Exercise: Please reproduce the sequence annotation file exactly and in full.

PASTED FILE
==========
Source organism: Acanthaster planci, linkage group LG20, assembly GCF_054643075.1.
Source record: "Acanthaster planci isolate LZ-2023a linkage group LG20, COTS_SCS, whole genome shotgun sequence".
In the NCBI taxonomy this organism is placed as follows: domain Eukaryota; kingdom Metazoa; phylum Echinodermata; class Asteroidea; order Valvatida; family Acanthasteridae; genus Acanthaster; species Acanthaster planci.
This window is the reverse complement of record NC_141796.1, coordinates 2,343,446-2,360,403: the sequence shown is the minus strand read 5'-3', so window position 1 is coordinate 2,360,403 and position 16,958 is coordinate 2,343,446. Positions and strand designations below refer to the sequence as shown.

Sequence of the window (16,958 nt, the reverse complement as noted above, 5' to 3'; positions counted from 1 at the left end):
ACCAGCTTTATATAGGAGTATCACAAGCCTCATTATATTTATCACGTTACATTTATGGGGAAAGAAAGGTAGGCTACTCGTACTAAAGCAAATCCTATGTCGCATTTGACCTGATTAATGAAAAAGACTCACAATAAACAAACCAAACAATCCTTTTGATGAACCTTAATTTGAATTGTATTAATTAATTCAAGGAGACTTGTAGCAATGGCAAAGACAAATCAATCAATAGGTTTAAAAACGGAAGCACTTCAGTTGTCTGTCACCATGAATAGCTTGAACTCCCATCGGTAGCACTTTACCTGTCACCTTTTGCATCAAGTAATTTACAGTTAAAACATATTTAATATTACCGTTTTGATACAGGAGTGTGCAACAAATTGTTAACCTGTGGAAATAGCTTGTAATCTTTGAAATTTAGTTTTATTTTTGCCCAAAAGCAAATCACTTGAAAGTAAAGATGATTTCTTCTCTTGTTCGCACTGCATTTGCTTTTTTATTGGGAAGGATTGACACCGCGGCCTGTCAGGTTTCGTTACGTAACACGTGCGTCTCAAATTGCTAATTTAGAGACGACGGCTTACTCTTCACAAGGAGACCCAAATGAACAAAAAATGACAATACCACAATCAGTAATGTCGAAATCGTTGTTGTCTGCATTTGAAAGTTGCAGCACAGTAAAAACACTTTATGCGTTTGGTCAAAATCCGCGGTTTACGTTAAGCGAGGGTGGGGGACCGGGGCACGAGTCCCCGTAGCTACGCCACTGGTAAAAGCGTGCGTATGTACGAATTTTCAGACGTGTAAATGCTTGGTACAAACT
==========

Source organism: Acanthaster planci, linkage group LG20, assembly GCF_054643075.1.
Source record: "Acanthaster planci isolate LZ-2023a linkage group LG20, COTS_SCS, whole genome shotgun sequence".
In the NCBI taxonomy this organism is placed as follows: domain Eukaryota; kingdom Metazoa; phylum Echinodermata; class Asteroidea; order Valvatida; family Acanthasteridae; genus Acanthaster; species Acanthaster planci.
This window is the reverse complement of record NC_141796.1, coordinates 2,343,446-2,360,403: the sequence shown is the minus strand read 5'-3', so window position 1 is coordinate 2,360,403 and position 16,958 is coordinate 2,343,446. Positions and strand designations below refer to the sequence as shown.

Sequence of the window (16,958 nt, the reverse complement as noted above, 5' to 3'; positions counted from 1 at the left end):
ACCAGCTTTATATAGGAGTATCACAAGCCTCATTATATTTATCACGTTACATTTATGGGGAAAGAAAGGTAGGCTACTCGTACTAAAGCAAATCCTATGTCGCATTTGACCTGATTAATGAAAAAGACTCACAATAAACAAACCAAACAATCCTTTTGATGAACCTTAATTTGAATTGTATTAATTAATTCAAGGAGACTTGTAGCAATGGCAAAGACAAATCAATCAATAGGTTTAAAAACGGAAGCACTTCAGTTGTCTGTCACCATGAATAGCTTGAACTCCCATCGGTAGCACTTTACCTGTCACCTTTTGCATCAAGTAATTTACAGTTAAAACATATTTAATATTACCGTTTTGATACAGGAGTGTGCAACAAATTGTTAACCTGTGGAAATAGCTTGTAATCTTTGAAATTTAGTTTTATTTTTGCCCAAAAGCAAATCACTTGAAAGTAAAGATGATTTCTTCTCTTGTTCGCACTGCATTTGCTTTTTTATTGGGAAGGATTGACACCGCGGCCTGTCAGGTTTCGTTACGTAACACGTGCGTCTCAAATTGCTAATTTAGAGACGACGGCTTACTCTTCACAAGGAGACCCAAATGAACAAAAAATGACAATACCACAATCAGTAATGTCGAAATCGTTGTTGTCTGCATTTGAAAGTTGCAGCACAGTAAAAACACTTTATGCGTTTGGTCAAAATCCGCGGTTTACGTTAAGCGAGGGTGGGGGACCGGGGCACGAGTCCCCGTAGCTACGCCACTGGTAAAAGCGTGCGTATGTACGAATTTTCAGACGTGTAAATGCTTGGTACAAACT